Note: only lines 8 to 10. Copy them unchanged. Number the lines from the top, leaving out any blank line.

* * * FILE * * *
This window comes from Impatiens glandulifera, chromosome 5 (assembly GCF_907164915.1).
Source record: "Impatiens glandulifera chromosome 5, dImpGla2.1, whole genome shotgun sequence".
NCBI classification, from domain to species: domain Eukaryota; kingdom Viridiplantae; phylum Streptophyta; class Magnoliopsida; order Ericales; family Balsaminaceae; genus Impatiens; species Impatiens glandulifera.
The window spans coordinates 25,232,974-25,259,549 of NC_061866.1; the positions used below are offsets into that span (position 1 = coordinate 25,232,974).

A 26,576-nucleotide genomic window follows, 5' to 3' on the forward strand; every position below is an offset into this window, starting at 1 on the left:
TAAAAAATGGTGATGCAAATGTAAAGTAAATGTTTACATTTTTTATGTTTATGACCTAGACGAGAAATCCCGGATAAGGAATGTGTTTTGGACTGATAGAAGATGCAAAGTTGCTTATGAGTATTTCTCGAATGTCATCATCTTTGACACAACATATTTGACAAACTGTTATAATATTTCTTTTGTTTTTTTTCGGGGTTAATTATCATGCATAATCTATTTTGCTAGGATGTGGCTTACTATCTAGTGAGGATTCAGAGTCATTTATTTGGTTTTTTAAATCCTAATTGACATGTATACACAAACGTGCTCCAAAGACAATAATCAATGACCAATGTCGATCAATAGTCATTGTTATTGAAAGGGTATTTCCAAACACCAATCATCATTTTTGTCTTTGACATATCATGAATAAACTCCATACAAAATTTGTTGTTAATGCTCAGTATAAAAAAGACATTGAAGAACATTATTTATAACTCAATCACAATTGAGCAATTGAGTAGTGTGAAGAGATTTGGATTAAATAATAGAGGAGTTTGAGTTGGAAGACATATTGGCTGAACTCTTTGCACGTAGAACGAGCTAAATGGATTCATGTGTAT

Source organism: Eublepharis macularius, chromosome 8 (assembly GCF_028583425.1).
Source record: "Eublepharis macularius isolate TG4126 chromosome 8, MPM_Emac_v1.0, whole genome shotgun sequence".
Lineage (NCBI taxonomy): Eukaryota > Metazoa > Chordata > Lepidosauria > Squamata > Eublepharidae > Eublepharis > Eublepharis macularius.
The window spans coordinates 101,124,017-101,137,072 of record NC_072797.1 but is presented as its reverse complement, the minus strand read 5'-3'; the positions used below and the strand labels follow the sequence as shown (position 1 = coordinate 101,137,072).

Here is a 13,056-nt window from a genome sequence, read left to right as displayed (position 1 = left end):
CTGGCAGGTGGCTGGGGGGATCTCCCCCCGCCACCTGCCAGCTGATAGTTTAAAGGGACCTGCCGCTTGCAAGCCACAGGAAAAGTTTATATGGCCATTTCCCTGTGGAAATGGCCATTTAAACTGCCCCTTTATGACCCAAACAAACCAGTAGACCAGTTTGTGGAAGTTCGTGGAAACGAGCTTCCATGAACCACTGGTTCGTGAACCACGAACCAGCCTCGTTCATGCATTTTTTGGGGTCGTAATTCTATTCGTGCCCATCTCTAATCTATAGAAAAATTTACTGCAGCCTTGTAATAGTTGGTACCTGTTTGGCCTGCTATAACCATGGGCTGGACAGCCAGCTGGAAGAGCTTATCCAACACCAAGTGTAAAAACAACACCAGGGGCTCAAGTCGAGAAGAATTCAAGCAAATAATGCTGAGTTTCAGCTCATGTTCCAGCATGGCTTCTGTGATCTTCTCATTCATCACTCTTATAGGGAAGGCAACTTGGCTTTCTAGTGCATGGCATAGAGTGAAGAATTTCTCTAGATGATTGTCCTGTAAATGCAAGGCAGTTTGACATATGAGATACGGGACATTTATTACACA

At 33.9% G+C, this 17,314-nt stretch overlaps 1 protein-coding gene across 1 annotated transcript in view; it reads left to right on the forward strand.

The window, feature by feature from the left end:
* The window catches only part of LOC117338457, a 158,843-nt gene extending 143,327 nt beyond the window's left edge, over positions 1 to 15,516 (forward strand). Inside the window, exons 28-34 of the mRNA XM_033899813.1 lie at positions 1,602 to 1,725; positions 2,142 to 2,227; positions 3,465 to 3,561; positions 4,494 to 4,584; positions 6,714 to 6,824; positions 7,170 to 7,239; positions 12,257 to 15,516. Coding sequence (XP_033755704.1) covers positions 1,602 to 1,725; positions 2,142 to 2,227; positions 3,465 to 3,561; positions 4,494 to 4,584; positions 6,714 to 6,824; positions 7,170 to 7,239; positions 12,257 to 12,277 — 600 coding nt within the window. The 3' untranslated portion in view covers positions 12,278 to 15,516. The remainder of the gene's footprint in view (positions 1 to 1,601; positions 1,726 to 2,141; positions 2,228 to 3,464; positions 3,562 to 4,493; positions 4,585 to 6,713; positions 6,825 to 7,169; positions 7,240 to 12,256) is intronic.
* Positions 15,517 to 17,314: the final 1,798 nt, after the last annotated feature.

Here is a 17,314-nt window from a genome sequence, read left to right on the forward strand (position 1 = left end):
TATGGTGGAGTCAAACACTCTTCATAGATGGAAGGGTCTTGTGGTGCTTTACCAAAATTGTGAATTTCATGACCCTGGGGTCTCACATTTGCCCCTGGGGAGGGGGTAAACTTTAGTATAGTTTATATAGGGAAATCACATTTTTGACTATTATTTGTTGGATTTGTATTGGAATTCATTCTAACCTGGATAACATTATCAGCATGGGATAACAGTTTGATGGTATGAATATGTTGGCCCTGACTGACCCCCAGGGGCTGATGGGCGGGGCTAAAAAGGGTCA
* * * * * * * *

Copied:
Source record: "Eublepharis macularius isolate TG4126 chromosome 8, MPM_Emac_v1.0, whole genome shotgun sequence".
Lineage (NCBI taxonomy): Eukaryota > Metazoa > Chordata > Lepidosauria > Squamata > Eublepharidae > Eublepharis > Eublepharis macularius.
The window spans coordinates 101,124,017-101,137,072 of record NC_072797.1 but is presented as its reverse complement, the minus strand read 5'-3'; the positions used below and the strand labels follow the sequence as shown (position 1 = coordinate 101,137,072).